Social justice theories are not a feature of twentieth century academic endeavours. They indeed were the cornerstone of ancient Greek philosophy and featured prominently in subsequent civilisations including the early Islamic empires where constitutional arrangements were introduced to accommodate religious minorities.
Yet it was during the 1980s and 1990s, that contemporary social sciences started to witness a gradual paradigm shift from redistribution, a politics of structural difference, to recognition, a politics of cultural difference that focused on multiculturalist and feminist claims and notions of cultural group identities.
My key argument here is that we need the ‘three Rs’ for any meaningful approach to social justice: Redistribution of resources and goods so that inequalities are overcome; Recognition of cultural rights so that cultural imperialism is lessened as much as possible; and Representation through democratic inclusion in all political deliberations so that disempowerment and marginalisation are eliminated.
In terms of the ‘redistribution’ argument, Rawls’ theory of justice was based on the notion of “Justice as Fairness” which postulates that each person should have an equal right to a set of basic liberties; that all offices and positions should be open to all; and that social and economic inequalities should be arranged so that they are to everyone’s advantage. In other words, inequalities are only permitted if they are to the advantage of the worst-off in society (e.g. affirmative action aimed at indigenous communities).
But the main criticism of this approach has been its lack of attention to Recognition as well as its ambiguity in relation to the starting conditions for redistribution (witness the debate about the ‘veiled ignorance’ and the ‘indifference principle’). It has also been argued that any theory of justice must also incorporate strong dimensions of democratic representation.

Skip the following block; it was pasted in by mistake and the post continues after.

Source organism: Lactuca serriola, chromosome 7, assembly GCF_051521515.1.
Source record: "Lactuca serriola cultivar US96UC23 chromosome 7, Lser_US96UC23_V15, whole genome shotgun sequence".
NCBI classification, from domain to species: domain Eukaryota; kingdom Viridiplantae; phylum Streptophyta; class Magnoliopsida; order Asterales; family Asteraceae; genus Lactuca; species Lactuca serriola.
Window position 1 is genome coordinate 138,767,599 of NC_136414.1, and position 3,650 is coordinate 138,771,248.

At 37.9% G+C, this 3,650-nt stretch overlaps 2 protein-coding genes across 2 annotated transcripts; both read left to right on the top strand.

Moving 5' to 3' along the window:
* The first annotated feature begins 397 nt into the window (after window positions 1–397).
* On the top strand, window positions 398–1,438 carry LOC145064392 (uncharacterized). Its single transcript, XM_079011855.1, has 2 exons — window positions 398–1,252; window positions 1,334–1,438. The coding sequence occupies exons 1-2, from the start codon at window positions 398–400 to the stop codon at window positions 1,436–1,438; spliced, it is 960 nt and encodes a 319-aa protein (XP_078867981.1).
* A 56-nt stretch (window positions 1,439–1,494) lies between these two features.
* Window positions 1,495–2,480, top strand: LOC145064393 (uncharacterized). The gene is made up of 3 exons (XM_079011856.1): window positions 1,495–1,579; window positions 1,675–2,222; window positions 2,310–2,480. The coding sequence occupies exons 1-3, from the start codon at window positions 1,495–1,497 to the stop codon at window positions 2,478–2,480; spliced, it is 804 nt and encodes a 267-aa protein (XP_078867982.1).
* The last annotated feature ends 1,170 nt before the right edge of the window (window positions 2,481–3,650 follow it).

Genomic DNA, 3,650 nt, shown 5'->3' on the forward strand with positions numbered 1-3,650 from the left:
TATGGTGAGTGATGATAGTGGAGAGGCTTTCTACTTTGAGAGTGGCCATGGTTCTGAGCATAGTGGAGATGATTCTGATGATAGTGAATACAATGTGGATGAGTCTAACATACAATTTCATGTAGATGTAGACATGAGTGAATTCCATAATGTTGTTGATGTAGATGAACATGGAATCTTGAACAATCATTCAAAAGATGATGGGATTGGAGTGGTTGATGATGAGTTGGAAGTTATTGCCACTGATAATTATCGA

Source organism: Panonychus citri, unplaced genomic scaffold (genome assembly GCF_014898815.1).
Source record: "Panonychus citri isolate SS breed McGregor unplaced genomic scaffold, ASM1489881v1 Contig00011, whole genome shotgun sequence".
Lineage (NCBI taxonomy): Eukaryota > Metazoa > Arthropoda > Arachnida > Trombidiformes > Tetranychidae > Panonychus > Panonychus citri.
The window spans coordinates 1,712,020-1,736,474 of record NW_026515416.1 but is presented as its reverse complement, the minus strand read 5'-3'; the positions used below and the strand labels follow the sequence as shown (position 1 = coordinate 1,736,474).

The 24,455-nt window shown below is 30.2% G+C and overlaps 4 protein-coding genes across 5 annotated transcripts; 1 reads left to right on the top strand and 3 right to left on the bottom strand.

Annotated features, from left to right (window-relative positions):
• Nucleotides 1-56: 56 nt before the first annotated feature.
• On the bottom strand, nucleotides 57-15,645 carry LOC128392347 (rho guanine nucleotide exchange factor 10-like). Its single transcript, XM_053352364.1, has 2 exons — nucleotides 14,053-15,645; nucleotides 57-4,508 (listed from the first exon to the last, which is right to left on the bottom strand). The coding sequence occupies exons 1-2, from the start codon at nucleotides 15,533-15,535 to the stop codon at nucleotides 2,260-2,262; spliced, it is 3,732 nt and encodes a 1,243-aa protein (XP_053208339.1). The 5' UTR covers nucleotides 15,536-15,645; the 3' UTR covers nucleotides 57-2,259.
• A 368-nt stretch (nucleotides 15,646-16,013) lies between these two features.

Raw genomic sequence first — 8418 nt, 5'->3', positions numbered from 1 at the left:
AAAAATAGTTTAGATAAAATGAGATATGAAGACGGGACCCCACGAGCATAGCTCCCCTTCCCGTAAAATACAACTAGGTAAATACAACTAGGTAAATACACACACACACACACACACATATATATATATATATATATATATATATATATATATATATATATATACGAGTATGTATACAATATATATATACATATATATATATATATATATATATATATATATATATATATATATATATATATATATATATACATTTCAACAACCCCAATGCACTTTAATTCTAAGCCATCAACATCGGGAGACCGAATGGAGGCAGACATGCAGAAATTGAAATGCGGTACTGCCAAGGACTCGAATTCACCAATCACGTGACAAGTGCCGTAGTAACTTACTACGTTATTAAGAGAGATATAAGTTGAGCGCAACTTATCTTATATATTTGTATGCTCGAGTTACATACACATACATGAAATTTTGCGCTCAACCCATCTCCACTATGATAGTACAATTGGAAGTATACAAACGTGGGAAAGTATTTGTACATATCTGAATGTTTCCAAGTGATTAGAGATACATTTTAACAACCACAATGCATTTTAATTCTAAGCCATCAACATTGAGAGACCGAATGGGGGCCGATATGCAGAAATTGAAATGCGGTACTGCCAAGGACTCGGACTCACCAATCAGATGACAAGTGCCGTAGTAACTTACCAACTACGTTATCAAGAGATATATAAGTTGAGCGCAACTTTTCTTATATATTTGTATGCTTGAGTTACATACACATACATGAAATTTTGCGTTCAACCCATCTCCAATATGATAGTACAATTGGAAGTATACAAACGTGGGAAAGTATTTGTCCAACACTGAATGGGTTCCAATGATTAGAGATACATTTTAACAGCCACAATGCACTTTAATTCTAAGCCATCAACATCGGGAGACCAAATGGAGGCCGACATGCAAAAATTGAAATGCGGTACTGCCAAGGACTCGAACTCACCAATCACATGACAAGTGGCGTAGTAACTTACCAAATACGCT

As Nancy Fraser argues, ‘we ought to resist the presentation of the politics of redistribution and the politics of recognition as mutually exclusive alternatives. Instead we should concentrate our efforts on searching for an alternative framework that can accommodate both types of demands’.
In addition to Redistribution and Recognition, a theory of justice must also allow for “political participation” and ‘Representation’ as a way for overcoming political marginalization and exclusion often experienced by minority groups and the more vulnerable amongst us.
These questions of “participation” and “democratization” imply that democratic justice should be become the ultimate objective of any theory of social justice irrespective of its epistemological foundations. What is required, in this context, is an approach that allows the sustainable development of the deeper conditions for the political inclusion and democratic representation of all in particular minority and vulnerable communities.
Therefore, and beyond the distributive paradigm, justice must therefore concern itself with issues of recognition and democratic participation. More importantly, such a multi-dimensional approach to justice must do so at the level of groups, not just individuals. This is because there are real and legitimate collective concerns which cannot be addressed at the individual level. This is seen for example in the politics of the new social movements (Occupy; Arab Spring etc…). Indeed, social groups are not simply collections of individuals and are often held together by the solidarity and mutual affinities of their.
As such, members of these groups can suffer from collective injustices that can’t be accounted for at the individual level. As we saw in the recent Australian elections, women for example may have the formal right to stand for political office, yet they are often poorly placed to exercise that right because of social expectations (e.g. patriarchy, child care). Such group injustices, therefore, are a function of a complex socio-political climate in which contemporary liberal democracies continue to deny legitimate differences among groups of people and consequently fail to address reasonable collective claims for social and cultural rights .
This is a short version of the inaugural lecture of the UNESCO Chair, Cultural Diversity and Social Justice delivered on 07/10/2013.